Saturday, March 23, 2019

Elder Richard L. Evans on our search for happiness

Elder Richard L. Evans (1906-1971) served as a Seventy from 1938-1953, when he was called to the Quorum of Twelve Apostles.  He died in 1971 at age 65.  He was known as "the voice of the Tabernacle Choir" from the beginning of its broadcasts in 1929 until his passing.
"Life offers you two precious gifts—one is time, the other freedom of choice, the freedom to buy with your time what you will. You are free to exchange your allotment of time for thrills. You may trade it for base desires. You may invest it in greed....
"Yours is the freedom to choose. But these are no bargains, for in them you find no lasting satisfaction.
"Every day, every hour, every minute of your span of mortal years must sometime be accounted for. And it is in this life that you walk by faith and prove yourself able to choose good over evil, right over wrong, enduring happiness over mere amusement. And your eternal reward will be according to your choosing.
"A prophet of God has said: 'Men are that they might have joy'—a joy that includes a fullness of life, a life dedicated to service, to love and harmony in the home, and the fruits of honest toil—an acceptance of the Gospel of Jesus Christ—of its requirements and commandments.
"Only in these will you find true happiness, the happiness which doesn't fade with the lights and the music and the crowds."
- Richard L. Evans, Man's Search for Happiness (pamphlet, 1969), pp. 4–5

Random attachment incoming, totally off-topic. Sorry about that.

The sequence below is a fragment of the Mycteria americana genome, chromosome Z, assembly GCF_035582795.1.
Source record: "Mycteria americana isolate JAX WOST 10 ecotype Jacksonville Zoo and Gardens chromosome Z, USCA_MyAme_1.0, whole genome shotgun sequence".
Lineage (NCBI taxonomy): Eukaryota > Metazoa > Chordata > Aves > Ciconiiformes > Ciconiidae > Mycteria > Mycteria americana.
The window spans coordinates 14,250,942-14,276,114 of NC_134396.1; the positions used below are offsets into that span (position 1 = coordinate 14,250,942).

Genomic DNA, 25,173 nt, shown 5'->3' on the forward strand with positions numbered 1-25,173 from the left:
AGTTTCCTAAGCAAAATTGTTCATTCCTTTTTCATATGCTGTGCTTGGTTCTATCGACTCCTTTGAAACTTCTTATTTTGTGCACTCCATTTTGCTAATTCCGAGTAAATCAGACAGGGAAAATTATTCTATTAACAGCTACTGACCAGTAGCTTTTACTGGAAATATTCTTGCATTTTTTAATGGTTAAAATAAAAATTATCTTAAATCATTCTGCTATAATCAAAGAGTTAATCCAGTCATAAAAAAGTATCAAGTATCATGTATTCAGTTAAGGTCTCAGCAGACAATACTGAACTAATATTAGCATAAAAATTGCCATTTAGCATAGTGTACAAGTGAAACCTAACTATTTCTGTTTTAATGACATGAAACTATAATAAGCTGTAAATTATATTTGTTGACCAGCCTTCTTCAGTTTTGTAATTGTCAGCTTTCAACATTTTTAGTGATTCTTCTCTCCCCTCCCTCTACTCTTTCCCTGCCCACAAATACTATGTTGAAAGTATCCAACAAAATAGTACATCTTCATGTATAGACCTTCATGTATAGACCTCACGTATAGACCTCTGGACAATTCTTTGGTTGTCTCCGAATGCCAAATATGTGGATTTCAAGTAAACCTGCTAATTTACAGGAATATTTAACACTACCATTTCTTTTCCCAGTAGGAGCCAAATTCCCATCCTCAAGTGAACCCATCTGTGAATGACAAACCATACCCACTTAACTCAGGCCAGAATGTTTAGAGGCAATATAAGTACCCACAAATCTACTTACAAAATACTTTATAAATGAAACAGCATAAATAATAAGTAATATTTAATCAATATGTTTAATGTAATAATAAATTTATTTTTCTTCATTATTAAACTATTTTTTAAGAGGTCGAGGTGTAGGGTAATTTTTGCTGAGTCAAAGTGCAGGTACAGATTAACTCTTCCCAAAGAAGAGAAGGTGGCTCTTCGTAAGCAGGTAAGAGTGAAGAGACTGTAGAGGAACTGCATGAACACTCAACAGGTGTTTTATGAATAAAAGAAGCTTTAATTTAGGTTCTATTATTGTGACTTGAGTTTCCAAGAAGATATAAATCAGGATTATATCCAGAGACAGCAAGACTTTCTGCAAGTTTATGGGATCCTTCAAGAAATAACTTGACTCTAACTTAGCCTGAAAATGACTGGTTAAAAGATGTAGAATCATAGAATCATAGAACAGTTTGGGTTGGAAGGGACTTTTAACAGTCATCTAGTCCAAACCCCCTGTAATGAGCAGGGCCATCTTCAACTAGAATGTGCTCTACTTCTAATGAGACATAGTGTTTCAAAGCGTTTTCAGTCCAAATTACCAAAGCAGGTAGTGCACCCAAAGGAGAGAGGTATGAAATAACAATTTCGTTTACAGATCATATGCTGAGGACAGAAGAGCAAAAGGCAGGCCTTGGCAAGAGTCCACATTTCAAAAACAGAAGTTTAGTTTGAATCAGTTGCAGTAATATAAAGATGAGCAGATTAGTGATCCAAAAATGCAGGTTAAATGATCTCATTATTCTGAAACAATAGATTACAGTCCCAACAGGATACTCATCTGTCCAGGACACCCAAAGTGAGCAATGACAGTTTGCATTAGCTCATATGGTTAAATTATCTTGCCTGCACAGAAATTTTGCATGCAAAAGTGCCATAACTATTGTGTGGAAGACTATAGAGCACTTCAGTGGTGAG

These lines are very familiar to anyone of my generation. The short film "Man's Search for Happiness" was produced for the Mormon Pavilion at the 1964 World's Fair in New York City, and was viewed by over five million people at that event. For years it was a standard Church film used in visitors' centers, viewed in meetings and classes, and shown by missionaries to investigators. With the beautiful, familiar voice of Elder Evans narrating, the message of the film was moving and powerful to many.

The concepts shared by Elder Evans in these lines are critical to us. We are granted freedom of choice in this life, and time in which to exercise that gift. But how crucial it is to our eternal progress that our choices are made carefully and lead to the right destinations!

It is interesting to ponder the statement "Every day, every hour, every minute of your span of mortal years must sometime be accounted for." If that is true, it is vital to learn to choose the life of joy, now and eternally, through the principles of the gospel of Jesus Christ.

An interesting article about the history of the Mormon Pavilion, at which these words were premiered, is found in "Legacy of the Mormon Pavilion" by Brent L. Top, Ensign Oct. 1989.

(Compilation and commentary by David Kenison, Orem, Utah, 2019)

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